This Breakout Cable would be field terminated on both ends. Single-mode fiber and FC-PC connectors are used in the example. Multimode fiber labor costs would be approximately the same, but connector, jumper, and pigtail prices would be roughly 40% less. Mechanical splicing is assumed, which results in higher material costs but substantially less in equipment and maintenance costs. This cost analysis does not include equipment or tooling costs and attempts, where possible, to assume similar tooling used on each cable type. The actual termination cost will vary with the choice of connector style, connectivity system, and labor rates.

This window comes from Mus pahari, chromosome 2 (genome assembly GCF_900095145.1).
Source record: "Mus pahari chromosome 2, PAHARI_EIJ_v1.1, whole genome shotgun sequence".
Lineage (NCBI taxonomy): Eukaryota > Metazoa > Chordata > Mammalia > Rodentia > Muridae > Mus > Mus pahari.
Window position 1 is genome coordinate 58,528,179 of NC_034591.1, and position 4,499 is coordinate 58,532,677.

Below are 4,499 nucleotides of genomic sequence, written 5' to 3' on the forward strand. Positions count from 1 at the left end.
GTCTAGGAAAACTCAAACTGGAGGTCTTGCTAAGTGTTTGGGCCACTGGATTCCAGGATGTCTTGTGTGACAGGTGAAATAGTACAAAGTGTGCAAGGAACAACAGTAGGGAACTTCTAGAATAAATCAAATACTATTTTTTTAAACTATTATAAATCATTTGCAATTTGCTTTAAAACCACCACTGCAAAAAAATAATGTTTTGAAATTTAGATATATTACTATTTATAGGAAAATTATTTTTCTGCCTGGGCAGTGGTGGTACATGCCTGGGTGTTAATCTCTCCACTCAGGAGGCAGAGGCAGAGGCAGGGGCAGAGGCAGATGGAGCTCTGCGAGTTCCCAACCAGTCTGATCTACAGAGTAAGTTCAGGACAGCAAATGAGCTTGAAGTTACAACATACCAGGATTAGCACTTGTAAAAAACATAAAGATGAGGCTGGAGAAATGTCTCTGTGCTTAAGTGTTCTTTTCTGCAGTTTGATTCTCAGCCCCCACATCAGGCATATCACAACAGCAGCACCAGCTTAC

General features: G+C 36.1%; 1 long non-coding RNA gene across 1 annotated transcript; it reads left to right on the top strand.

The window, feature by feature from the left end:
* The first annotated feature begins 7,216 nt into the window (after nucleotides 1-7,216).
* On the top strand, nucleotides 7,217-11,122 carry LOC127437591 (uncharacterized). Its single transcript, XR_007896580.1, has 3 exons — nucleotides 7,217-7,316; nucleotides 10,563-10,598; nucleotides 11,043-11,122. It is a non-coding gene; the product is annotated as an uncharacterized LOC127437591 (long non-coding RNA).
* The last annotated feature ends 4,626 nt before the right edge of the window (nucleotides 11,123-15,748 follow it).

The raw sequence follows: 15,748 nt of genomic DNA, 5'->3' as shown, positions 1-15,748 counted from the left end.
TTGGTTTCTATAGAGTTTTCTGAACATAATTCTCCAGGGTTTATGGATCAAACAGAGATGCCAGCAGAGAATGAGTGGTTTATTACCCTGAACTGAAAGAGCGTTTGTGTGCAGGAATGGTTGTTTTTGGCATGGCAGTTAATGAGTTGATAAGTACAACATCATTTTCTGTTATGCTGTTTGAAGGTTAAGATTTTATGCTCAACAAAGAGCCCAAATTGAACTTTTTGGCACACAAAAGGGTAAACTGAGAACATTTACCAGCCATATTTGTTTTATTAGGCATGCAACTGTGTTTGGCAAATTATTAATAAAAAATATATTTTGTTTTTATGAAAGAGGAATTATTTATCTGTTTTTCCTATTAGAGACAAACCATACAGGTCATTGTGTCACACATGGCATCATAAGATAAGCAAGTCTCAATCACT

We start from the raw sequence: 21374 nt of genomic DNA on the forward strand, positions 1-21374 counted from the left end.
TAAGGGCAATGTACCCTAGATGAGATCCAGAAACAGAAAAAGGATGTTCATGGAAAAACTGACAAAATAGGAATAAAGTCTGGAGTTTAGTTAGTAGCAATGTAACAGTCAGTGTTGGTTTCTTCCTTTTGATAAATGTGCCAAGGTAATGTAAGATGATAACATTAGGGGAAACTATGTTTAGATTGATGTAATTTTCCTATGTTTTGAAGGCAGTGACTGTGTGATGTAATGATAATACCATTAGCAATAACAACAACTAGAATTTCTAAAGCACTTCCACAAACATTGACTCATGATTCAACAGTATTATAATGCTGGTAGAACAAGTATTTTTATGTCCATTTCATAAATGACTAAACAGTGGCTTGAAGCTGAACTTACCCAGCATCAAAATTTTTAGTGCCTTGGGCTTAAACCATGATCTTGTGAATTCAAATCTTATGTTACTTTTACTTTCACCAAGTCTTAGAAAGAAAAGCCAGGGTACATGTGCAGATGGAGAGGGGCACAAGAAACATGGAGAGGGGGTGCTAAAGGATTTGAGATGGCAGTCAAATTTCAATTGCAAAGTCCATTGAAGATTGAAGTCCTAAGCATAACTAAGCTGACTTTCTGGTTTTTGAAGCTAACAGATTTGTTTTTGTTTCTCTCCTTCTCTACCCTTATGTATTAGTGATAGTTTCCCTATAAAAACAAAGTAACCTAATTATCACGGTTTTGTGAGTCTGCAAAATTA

Another popular method of terminating loose-tube gel-filled cable is the use of a breakout kit. This can be used for lower cable counts (normally 24 fibers or less) in place of splicing.
Obviously, in a campus-type environment with many building-to-building runs, the indoor/outdoor capability and ease of termination of Optical Cable Corporation’s tight-buffered cables offer substantial reductions in the total cost of a cable plant installation. Other savings with the use of a single cable type for the indoor and outdoor portions of a network are fewer leftover cable “ends” and less material scrap. Any future emergency repairs are simplified with a single cable type.